• About

    With its unique shell shape, Piazza del Campo, the main square in Siena, stands as one of most beautiful in Italy and the world. Renowed as the place where twice a year the Palio di Siena is held, Piazza del Campo is a perfect example of cultural and architectural integrity, invaluable for humanity.



    The first documented information about the square is from 1169, that speaks about the arrangement of the Campo, referring both to the current Piazza del Campo and to the near Piazza del Mercato (the Market Square) as a singular area. From 1193, the area was divided in two, and until 1270, the space was used for fairs and markets.

    In 1262, the first measures to improve the layout of the square were taken, imposing among other things the obligation to build only mullioned windows and forbidding the construction of terraces.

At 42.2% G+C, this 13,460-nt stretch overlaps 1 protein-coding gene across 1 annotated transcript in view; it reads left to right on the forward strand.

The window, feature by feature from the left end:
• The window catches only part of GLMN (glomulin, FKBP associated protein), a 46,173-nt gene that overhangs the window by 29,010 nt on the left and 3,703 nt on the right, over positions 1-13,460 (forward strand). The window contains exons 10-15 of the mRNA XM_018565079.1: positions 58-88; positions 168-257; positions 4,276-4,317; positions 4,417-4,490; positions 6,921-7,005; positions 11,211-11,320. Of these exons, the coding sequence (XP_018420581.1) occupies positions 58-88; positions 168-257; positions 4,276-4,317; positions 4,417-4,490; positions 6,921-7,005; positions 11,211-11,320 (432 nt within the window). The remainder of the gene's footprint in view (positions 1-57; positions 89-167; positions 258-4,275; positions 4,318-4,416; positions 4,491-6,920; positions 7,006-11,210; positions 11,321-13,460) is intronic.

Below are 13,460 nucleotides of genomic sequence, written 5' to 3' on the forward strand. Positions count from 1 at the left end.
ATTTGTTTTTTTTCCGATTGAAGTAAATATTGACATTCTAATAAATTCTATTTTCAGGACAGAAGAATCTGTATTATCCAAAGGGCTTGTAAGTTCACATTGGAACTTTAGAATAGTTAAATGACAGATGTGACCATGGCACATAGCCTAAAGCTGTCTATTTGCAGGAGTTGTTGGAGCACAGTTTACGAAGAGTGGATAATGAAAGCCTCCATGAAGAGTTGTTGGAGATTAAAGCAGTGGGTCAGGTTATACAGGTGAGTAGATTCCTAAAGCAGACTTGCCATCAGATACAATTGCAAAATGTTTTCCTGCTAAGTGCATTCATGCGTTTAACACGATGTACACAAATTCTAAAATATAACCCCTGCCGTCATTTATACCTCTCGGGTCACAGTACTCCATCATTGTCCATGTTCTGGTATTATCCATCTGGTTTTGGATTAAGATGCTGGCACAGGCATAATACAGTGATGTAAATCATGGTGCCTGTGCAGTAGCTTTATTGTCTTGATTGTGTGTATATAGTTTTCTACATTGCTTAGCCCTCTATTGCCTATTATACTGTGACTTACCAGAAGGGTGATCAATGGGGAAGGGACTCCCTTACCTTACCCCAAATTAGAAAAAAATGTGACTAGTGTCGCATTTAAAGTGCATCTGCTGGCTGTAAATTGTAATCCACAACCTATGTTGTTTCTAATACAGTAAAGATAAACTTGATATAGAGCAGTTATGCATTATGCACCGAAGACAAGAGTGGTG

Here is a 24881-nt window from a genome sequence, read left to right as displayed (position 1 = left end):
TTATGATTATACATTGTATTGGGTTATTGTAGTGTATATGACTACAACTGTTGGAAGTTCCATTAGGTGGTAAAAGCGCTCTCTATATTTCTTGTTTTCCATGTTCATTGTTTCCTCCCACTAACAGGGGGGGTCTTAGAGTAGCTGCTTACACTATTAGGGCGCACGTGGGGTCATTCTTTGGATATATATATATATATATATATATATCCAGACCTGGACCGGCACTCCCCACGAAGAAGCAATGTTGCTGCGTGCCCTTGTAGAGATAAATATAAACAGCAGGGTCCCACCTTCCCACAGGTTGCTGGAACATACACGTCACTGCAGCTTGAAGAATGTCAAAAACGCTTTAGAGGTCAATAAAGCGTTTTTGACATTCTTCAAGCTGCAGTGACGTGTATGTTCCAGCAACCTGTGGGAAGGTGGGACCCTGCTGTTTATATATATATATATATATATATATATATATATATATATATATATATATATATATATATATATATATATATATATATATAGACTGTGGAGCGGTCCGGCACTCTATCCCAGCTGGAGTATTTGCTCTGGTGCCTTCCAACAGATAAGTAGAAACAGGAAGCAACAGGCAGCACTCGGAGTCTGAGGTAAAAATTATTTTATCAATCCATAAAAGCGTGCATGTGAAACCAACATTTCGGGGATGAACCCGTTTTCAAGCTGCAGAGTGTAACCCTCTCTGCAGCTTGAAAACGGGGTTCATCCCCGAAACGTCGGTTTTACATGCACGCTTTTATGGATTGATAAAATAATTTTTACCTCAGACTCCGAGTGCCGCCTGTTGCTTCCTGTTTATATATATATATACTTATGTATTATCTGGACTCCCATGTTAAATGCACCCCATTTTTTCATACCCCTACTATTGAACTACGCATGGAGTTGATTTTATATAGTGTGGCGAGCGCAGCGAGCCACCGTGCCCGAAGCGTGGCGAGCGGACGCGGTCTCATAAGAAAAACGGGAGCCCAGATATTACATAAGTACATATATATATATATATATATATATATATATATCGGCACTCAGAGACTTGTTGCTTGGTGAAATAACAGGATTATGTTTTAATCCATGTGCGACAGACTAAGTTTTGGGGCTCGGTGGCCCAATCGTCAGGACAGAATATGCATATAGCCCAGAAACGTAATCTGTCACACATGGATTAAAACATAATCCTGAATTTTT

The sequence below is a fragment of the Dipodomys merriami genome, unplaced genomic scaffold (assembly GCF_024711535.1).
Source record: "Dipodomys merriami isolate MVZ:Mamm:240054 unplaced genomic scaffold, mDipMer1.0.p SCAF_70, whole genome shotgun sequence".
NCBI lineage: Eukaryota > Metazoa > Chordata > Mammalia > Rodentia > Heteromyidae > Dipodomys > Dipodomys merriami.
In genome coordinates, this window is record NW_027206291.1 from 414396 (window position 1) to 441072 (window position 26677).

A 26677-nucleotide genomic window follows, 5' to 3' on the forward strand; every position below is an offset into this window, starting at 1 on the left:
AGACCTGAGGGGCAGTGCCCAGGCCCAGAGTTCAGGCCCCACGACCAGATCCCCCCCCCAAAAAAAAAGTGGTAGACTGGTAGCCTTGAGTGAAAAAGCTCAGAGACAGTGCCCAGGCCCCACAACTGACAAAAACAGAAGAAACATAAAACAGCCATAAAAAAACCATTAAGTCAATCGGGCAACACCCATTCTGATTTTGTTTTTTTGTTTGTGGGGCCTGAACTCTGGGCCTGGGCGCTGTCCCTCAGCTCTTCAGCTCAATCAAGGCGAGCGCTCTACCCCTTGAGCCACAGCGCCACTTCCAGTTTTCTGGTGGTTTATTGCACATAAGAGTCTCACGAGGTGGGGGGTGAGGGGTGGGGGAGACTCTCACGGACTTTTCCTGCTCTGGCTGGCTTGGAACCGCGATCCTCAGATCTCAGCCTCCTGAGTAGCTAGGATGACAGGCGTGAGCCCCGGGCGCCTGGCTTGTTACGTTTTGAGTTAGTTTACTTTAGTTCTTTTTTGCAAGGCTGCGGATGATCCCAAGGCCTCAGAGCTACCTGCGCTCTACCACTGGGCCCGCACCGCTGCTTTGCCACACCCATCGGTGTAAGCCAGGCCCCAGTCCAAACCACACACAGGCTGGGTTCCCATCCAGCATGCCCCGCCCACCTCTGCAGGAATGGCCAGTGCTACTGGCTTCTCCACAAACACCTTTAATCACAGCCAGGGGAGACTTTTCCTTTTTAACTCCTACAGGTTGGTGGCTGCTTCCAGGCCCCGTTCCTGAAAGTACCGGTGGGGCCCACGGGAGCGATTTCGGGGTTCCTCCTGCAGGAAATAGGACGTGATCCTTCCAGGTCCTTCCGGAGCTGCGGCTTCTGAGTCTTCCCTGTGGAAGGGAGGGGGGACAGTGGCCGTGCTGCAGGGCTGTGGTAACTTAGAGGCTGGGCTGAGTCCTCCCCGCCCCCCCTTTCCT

The history of the square is strongly intertwined with that of the Palazzo Pubblico, started in 1297 and finished in 1310. At the same time, private palaces were built in the square, Torre dell Mangia was raised between 1325 and 1344, and the square was paved in fishbone-patterned red brick and divided by eight lines of travertine into nine sections.

    Later, the government of Siena gradually issued laws in order to standardize facades, spaces and architectural fronts and to align the profile and the perimeter of the space.

    In the early 15th century, Jacopo della Quercia decorated the old fountain Fonte Gaia, which in the 19th century was moved to its current place.



    The shape of the square is hemicyclic, resembling a shell, with nine segments defined by white bands. Enclosed by the almost continuous curtain of buildings, there are eleven passages spread around, skilfully masked by the use of vaults.

    The fulcrum of the entire square is the Palazzo Pubblico, which scenographically closes the space of the square.



    The closest bus station is Angolo Via Delle Terme, at about 90 meters away from the square. The station can be reached with the bus 590. If you want to explore Siena on foot, use the map below.

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